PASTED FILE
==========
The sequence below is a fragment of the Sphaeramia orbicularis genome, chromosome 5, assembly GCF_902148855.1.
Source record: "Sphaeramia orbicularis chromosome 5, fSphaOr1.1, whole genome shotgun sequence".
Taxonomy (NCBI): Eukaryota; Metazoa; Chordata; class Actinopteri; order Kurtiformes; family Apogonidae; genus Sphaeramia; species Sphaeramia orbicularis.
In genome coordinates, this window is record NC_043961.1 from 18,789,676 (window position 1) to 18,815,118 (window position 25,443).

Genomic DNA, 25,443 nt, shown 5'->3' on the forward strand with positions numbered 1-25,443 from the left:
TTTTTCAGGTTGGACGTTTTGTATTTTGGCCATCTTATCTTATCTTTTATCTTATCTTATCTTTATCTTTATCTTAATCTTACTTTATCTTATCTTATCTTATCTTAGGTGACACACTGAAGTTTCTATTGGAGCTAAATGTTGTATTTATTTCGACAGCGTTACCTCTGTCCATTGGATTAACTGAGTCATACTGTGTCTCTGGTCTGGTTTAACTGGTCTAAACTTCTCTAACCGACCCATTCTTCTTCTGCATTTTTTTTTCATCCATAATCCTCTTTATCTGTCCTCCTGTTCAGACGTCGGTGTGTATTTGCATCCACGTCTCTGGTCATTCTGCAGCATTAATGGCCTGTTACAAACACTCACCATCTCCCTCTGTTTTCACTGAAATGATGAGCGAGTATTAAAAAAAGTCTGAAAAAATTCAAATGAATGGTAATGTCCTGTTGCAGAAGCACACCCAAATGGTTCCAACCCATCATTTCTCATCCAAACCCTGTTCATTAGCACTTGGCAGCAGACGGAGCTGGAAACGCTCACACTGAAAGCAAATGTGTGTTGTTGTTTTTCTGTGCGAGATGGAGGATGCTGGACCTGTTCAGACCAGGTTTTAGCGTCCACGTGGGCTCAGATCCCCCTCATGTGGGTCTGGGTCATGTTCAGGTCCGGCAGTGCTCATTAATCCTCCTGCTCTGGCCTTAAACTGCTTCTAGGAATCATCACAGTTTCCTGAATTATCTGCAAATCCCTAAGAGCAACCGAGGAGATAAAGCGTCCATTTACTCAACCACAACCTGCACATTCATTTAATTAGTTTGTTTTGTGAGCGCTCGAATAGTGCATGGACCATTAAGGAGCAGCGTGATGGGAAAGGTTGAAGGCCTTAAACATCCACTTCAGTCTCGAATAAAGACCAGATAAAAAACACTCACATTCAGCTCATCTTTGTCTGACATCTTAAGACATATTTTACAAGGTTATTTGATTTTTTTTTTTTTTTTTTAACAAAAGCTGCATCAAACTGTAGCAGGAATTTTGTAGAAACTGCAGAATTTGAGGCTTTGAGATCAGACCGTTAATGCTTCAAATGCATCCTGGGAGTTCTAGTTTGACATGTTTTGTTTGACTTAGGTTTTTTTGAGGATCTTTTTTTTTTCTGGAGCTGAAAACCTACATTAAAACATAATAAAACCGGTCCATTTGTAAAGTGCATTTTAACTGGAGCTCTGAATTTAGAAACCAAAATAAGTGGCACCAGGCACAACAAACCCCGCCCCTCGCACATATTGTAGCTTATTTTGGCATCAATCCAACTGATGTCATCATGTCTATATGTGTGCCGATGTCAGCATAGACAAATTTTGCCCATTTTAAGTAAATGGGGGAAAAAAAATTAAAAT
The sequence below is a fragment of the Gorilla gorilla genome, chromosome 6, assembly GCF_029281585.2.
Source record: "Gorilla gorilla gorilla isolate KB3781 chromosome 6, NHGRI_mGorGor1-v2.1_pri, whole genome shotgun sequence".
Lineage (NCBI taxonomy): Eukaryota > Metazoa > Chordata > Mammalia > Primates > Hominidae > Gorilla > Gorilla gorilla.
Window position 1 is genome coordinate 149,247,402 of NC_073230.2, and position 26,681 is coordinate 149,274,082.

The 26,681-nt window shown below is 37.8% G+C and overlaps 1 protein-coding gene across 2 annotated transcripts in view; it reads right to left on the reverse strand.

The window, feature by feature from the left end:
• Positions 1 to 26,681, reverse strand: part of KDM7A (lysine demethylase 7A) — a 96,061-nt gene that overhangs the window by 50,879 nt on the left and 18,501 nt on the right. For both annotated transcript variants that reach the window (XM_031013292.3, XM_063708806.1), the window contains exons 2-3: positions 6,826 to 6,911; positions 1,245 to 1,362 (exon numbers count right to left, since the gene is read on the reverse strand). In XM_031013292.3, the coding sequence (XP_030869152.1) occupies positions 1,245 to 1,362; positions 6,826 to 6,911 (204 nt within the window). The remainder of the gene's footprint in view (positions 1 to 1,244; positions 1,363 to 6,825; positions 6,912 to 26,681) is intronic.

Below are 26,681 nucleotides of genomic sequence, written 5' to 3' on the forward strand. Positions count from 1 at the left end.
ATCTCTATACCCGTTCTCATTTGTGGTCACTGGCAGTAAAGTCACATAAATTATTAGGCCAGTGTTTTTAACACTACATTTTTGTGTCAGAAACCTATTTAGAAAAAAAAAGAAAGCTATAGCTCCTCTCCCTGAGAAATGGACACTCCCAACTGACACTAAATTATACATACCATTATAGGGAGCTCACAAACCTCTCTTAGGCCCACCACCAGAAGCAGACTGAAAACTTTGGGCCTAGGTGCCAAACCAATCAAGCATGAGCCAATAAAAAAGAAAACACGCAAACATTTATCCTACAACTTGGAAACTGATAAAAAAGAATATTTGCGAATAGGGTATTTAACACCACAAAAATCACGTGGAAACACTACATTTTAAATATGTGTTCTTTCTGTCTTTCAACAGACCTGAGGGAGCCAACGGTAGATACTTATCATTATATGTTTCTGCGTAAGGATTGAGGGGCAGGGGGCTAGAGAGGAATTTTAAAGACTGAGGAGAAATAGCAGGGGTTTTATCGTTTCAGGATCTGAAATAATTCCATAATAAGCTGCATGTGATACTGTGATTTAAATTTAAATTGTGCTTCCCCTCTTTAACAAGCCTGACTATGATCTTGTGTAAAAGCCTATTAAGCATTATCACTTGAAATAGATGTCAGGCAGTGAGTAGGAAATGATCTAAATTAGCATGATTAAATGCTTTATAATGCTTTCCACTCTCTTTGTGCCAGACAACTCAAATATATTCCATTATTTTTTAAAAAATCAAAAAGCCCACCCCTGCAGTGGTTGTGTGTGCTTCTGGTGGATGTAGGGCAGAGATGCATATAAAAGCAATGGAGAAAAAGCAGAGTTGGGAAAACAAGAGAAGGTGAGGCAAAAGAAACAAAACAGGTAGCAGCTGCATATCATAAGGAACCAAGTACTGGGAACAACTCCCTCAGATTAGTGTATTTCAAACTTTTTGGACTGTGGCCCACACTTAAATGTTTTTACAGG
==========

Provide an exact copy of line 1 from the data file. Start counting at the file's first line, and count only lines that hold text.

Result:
The sequence below is a fragment of the Sphaeramia orbicularis genome, chromosome 5, assembly GCF_902148855.1.